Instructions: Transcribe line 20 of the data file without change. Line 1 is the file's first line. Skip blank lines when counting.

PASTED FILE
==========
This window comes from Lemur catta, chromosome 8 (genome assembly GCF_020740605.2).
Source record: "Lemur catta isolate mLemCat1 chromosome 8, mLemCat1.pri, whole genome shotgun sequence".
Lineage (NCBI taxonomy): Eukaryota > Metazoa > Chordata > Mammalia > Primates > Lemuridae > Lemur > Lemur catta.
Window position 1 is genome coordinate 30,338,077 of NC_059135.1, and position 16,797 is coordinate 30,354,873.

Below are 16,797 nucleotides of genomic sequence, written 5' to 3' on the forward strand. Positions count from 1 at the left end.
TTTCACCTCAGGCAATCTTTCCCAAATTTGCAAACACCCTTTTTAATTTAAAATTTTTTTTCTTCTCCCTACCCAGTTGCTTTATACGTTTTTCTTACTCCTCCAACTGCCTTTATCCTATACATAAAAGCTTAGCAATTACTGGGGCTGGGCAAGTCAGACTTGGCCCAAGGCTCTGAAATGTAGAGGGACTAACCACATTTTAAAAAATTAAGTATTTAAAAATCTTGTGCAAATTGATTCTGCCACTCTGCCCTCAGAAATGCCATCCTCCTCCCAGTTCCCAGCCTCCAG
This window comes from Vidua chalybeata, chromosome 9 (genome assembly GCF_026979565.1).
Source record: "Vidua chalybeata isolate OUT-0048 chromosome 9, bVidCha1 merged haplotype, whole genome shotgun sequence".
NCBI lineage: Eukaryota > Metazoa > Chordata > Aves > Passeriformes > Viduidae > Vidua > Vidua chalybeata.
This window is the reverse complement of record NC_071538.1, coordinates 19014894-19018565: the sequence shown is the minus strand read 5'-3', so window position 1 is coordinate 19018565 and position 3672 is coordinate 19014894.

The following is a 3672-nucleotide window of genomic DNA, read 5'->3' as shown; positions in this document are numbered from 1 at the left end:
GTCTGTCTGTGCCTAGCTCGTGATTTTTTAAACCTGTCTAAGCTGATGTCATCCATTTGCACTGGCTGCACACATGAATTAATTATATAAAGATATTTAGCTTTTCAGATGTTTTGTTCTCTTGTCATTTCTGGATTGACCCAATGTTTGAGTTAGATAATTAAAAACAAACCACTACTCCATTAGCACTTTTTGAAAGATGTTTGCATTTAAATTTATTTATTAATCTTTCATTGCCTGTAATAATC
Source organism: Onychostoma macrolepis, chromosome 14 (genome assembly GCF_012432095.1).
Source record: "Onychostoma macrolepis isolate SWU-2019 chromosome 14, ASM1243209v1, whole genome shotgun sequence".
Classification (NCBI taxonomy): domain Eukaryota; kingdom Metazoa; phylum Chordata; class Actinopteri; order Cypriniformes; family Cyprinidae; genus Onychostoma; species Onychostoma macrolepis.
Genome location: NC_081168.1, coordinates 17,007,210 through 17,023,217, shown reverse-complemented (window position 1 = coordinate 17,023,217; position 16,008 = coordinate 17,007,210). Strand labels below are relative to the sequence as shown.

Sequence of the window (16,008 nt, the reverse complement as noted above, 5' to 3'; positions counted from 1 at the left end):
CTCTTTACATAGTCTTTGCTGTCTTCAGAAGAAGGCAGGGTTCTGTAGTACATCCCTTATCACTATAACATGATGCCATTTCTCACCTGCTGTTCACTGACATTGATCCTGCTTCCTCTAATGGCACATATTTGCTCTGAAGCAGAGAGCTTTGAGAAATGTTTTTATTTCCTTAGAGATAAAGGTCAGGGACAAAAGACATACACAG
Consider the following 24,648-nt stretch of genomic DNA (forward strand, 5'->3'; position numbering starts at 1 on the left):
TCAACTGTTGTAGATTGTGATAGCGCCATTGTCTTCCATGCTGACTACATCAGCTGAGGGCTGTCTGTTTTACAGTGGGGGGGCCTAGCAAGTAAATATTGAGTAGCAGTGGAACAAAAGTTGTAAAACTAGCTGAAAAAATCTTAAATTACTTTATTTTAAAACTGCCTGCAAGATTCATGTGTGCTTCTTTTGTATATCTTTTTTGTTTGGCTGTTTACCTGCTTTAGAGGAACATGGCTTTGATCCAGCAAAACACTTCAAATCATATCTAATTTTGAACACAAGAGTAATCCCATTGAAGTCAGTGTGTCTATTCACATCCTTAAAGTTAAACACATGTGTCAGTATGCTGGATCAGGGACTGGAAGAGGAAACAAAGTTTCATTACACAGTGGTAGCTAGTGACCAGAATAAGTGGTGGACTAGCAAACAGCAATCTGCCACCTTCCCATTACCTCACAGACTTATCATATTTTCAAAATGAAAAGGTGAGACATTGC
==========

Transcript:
TCAACTGTTGTAGATTGTGATAGCGCCATTGTCTTCCATGCTGACTACATCAGCTGAGGGCTGTCTGTTTTACAGTGGGGGGGCCTAGCAAGTAAATATTGAGTAGCAGTGGAACAAAAGTTGTAAAACTAGCTGAAAAAATCTTAAATTACTTTATTTTAAAACTGCCTGCAAGATTCATGTGTGCTTCTTTTGTATATCTTTTTTGTTTGGCTGTTTACCTGCTTTAGAGGAACATGGCTTTGATCCAGCAAAACACTTCAAATCATATCTAATTTTGAACACAAGAGTAATCCCATTGAAGTCAGTGTGTCTATTCACATCCTTAAAGTTAAACACATGTGTCAGTATGCTGGATCAGGGACTGGAAGAGGAAACAAAGTTTCATTACACAGTGGTAGCTAGTGACCAGAATAAGTGGTGGACTAGCAAACAGCAATCTGCCACCTTCCCATTACCTCACAGACTTATCATATTTTCAAAATGAAAAGGTGAGACATTGC